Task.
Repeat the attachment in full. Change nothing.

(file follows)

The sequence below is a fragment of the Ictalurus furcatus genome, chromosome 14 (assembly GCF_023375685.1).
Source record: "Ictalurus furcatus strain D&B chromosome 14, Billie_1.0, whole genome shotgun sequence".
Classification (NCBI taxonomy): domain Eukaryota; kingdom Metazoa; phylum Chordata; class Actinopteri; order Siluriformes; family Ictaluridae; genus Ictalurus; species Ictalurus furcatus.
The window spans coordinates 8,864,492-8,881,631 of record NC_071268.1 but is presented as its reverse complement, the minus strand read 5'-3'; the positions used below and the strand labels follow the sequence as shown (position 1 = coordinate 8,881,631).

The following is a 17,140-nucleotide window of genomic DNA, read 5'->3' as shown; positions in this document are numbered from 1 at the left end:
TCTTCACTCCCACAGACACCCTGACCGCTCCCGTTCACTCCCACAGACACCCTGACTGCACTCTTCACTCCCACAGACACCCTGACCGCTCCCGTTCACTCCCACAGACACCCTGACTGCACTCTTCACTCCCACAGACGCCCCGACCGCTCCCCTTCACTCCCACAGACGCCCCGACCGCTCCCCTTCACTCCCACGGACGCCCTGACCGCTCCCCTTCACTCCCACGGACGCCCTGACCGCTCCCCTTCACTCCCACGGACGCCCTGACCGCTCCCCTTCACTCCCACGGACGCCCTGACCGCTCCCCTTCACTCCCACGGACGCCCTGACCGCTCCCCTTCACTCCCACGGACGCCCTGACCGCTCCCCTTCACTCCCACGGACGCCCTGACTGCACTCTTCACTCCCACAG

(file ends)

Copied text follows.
The sequence below is a fragment of the Ictalurus furcatus genome, chromosome 14 (assembly GCF_023375685.1).
Source record: "Ictalurus furcatus strain D&B chromosome 14, Billie_1.0, whole genome shotgun sequence".
Classification (NCBI taxonomy): domain Eukaryota; kingdom Metazoa; phylum Chordata; class Actinopteri; order Siluriformes; family Ictaluridae; genus Ictalurus; species Ictalurus furcatus.
The window spans coordinates 8,864,492-8,881,631 of record NC_071268.1 but is presented as its reverse complement, the minus strand read 5'-3'; the positions used below and the strand labels follow the sequence as shown (position 1 = coordinate 8,881,631).

The following is a 17,140-nucleotide window of genomic DNA, read 5'->3' as shown; positions in this document are numbered from 1 at the left end:
TCTTCACTCCCACAGACACCCTGACCGCTCCCGTTCACTCCCACAGACACCCTGACTGCACTCTTCACTCCCACAGACACCCTGACCGCTCCCGTTCACTCCCACAGACACCCTGACTGCACTCTTCACTCCCACAGACGCCCCGACCGCTCCCCTTCACTCCCACAGACGCCCCGACCGCTCCCCTTCACTCCCACGGACGCCCTGACCGCTCCCCTTCACTCCCACGGACGCCCTGACCGCTCCCCTTCACTCCCACGGACGCCCTGACCGCTCCCCTTCACTCCCACGGACGCCCTGACCGCTCCCCTTCACTCCCACGGACGCCCTGACCGCTCCCCTTCACTCCCACGGACGCCCTGACCGCTCCCCTTCACTCCCACGGACGCCCTGACTGCACTCTTCACTCCCACAG